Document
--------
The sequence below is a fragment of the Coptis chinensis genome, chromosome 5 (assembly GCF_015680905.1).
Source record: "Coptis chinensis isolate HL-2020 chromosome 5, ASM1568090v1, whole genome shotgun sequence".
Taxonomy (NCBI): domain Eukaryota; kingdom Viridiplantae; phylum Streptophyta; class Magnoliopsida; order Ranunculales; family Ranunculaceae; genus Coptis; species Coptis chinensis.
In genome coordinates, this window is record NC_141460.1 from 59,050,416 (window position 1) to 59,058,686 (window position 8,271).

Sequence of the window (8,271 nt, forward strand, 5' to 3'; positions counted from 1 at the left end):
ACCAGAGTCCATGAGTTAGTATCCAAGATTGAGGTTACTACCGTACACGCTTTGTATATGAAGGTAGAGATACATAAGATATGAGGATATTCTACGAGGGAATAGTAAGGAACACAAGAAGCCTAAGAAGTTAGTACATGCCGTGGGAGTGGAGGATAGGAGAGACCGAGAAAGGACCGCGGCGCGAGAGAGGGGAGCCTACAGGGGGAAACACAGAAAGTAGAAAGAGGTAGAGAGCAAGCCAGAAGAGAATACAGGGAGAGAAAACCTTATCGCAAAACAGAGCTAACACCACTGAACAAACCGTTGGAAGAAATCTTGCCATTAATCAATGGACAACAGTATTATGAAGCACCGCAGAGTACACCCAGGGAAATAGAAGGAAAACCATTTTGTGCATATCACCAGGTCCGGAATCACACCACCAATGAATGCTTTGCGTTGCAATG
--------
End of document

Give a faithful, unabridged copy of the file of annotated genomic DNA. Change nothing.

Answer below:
The sequence below is a fragment of the Coptis chinensis genome, chromosome 5 (assembly GCF_015680905.1).
Source record: "Coptis chinensis isolate HL-2020 chromosome 5, ASM1568090v1, whole genome shotgun sequence".
Taxonomy (NCBI): domain Eukaryota; kingdom Viridiplantae; phylum Streptophyta; class Magnoliopsida; order Ranunculales; family Ranunculaceae; genus Coptis; species Coptis chinensis.
In genome coordinates, this window is record NC_141460.1 from 59,050,416 (window position 1) to 59,058,686 (window position 8,271).

Sequence of the window (8,271 nt, forward strand, 5' to 3'; positions counted from 1 at the left end):
ACCAGAGTCCATGAGTTAGTATCCAAGATTGAGGTTACTACCGTACACGCTTTGTATATGAAGGTAGAGATACATAAGATATGAGGATATTCTACGAGGGAATAGTAAGGAACACAAGAAGCCTAAGAAGTTAGTACATGCCGTGGGAGTGGAGGATAGGAGAGACCGAGAAAGGACCGCGGCGCGAGAGAGGGGAGCCTACAGGGGGAAACACAGAAAGTAGAAAGAGGTAGAGAGCAAGCCAGAAGAGAATACAGGGAGAGAAAACCTTATCGCAAAACAGAGCTAACACCACTGAACAAACCGTTGGAAGAAATCTTGCCATTAATCAATGGACAACAGTATTATGAAGCACCGCAGAGTACACCCAGGGAAATAGAAGGAAAACCATTTTGTGCATATCACCAGGTCCGGAATCACACCACCAATGAATGCTTTGCGTTGCAATG